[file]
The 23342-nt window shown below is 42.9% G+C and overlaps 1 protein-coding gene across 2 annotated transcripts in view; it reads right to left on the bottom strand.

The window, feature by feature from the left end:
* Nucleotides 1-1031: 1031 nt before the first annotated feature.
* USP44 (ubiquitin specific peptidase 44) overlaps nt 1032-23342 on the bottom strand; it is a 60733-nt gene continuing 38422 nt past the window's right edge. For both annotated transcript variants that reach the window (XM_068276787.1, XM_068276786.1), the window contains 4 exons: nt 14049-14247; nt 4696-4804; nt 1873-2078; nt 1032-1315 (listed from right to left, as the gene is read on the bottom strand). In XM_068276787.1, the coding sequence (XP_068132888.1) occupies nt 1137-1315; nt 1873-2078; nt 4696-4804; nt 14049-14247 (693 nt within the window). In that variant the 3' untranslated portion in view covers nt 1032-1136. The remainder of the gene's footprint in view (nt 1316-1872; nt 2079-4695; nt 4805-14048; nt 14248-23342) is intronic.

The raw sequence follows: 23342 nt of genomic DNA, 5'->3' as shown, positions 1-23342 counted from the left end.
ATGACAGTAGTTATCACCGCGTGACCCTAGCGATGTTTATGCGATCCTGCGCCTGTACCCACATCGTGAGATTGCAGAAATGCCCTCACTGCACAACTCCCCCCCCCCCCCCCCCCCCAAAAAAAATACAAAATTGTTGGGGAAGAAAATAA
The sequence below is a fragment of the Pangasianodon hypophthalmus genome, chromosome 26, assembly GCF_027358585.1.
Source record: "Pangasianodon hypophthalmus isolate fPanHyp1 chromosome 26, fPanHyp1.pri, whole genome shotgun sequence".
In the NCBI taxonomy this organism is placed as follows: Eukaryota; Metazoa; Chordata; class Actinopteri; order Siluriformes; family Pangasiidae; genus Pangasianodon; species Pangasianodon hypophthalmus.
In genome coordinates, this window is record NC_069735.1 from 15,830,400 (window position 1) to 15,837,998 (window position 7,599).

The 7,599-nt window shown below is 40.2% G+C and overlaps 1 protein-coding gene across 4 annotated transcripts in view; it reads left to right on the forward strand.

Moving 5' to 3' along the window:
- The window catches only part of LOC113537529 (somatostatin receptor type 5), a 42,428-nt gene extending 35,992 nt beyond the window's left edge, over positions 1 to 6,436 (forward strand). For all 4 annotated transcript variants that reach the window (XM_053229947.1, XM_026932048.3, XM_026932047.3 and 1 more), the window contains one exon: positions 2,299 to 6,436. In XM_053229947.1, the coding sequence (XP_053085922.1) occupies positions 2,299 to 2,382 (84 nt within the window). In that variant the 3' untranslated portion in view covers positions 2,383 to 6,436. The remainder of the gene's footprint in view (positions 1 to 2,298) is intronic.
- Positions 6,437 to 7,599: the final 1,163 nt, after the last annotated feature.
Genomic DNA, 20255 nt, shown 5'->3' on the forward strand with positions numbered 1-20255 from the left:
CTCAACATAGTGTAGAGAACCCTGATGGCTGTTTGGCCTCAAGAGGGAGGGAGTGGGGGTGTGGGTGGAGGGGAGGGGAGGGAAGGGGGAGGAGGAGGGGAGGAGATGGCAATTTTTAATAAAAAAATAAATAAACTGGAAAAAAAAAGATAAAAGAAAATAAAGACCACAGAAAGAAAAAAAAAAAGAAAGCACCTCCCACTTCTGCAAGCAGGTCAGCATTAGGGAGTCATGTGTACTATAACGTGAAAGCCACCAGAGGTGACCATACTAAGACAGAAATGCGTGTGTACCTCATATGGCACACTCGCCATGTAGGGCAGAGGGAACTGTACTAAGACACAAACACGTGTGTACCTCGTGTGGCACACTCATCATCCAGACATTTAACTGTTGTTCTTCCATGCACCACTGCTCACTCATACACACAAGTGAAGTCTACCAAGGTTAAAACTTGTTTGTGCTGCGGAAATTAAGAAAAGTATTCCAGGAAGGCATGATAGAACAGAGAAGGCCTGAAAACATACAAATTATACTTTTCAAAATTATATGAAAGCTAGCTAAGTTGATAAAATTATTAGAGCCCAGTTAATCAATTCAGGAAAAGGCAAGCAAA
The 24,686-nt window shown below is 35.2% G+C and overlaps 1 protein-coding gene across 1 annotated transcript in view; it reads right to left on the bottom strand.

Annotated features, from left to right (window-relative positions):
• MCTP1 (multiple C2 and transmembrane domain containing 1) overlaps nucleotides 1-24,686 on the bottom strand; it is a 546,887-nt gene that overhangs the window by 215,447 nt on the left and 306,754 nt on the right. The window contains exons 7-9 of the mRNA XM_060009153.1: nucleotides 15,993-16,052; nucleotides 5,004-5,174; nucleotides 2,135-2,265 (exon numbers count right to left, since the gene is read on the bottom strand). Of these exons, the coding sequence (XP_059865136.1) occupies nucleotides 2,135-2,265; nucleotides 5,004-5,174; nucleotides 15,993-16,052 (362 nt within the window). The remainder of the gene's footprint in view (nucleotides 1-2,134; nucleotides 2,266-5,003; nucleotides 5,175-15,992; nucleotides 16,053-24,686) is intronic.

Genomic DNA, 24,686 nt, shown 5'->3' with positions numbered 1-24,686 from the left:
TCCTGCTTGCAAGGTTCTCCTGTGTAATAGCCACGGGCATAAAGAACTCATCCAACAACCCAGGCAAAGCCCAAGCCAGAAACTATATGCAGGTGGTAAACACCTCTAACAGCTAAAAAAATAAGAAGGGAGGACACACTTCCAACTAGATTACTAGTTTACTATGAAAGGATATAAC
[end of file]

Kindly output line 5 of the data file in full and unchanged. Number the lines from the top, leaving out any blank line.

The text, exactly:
The raw sequence follows: 23342 nt of genomic DNA, 5'->3' as shown, positions 1-23342 counted from the left end.